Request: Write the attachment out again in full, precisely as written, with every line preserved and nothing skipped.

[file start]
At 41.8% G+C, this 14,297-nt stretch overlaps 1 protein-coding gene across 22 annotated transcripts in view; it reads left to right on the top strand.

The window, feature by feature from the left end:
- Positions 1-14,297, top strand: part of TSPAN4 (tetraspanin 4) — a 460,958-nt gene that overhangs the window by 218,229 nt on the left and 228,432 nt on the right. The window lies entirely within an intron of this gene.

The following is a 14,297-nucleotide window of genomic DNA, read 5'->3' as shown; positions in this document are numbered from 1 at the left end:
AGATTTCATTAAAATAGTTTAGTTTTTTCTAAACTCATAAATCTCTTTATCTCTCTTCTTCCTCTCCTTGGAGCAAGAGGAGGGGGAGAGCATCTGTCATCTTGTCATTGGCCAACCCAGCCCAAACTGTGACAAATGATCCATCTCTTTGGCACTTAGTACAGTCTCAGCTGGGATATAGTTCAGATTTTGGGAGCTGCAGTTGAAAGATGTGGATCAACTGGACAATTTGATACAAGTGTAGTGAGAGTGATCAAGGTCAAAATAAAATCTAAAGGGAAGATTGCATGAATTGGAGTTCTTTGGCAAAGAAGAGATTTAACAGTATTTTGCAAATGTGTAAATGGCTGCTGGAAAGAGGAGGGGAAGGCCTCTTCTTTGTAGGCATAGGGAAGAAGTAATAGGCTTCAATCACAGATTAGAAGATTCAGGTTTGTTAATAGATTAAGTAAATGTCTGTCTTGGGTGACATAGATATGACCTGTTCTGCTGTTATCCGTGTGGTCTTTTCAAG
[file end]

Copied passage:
At 41.8% G+C, this 14,297-nt stretch overlaps 1 protein-coding gene across 22 annotated transcripts in view; it reads left to right on the top strand.

The window, feature by feature from the left end:
- Positions 1-14,297, top strand: part of TSPAN4 (tetraspanin 4) — a 460,958-nt gene that overhangs the window by 218,229 nt on the left and 228,432 nt on the right. The window lies entirely within an intron of this gene.

The following is a 14,297-nucleotide window of genomic DNA, read 5'->3' as shown; positions in this document are numbered from 1 at the left end:
AGATTTCATTAAAATAGTTTAGTTTTTTCTAAACTCATAAATCTCTTTATCTCTCTTCTTCCTCTCCTTGGAGCAAGAGGAGGGGGAGAGCATCTGTCATCTTGTCATTGGCCAACCCAGCCCAAACTGTGACAAATGATCCATCTCTTTGGCACTTAGTACAGTCTCAGCTGGGATATAGTTCAGATTTTGGGAGCTGCAGTTGAAAGATGTGGATCAACTGGACAATTTGATACAAGTGTAGTGAGAGTGATCAAGGTCAAAATAAAATCTAAAGGGAAGATTGCATGAATTGGAGTTCTTTGGCAAAGAAGAGATTTAACAGTATTTTGCAAATGTGTAAATGGCTGCTGGAAAGAGGAGGGGAAGGCCTCTTCTTTGTAGGCATAGGGAAGAAGTAATAGGCTTCAATCACAGATTAGAAGATTCAGGTTTGTTAATAGATTAAGTAAATGTCTGTCTTGGGTGACATAGATATGACCTGTTCTGCTGTTATCCGTGTGGTCTTTTCAAG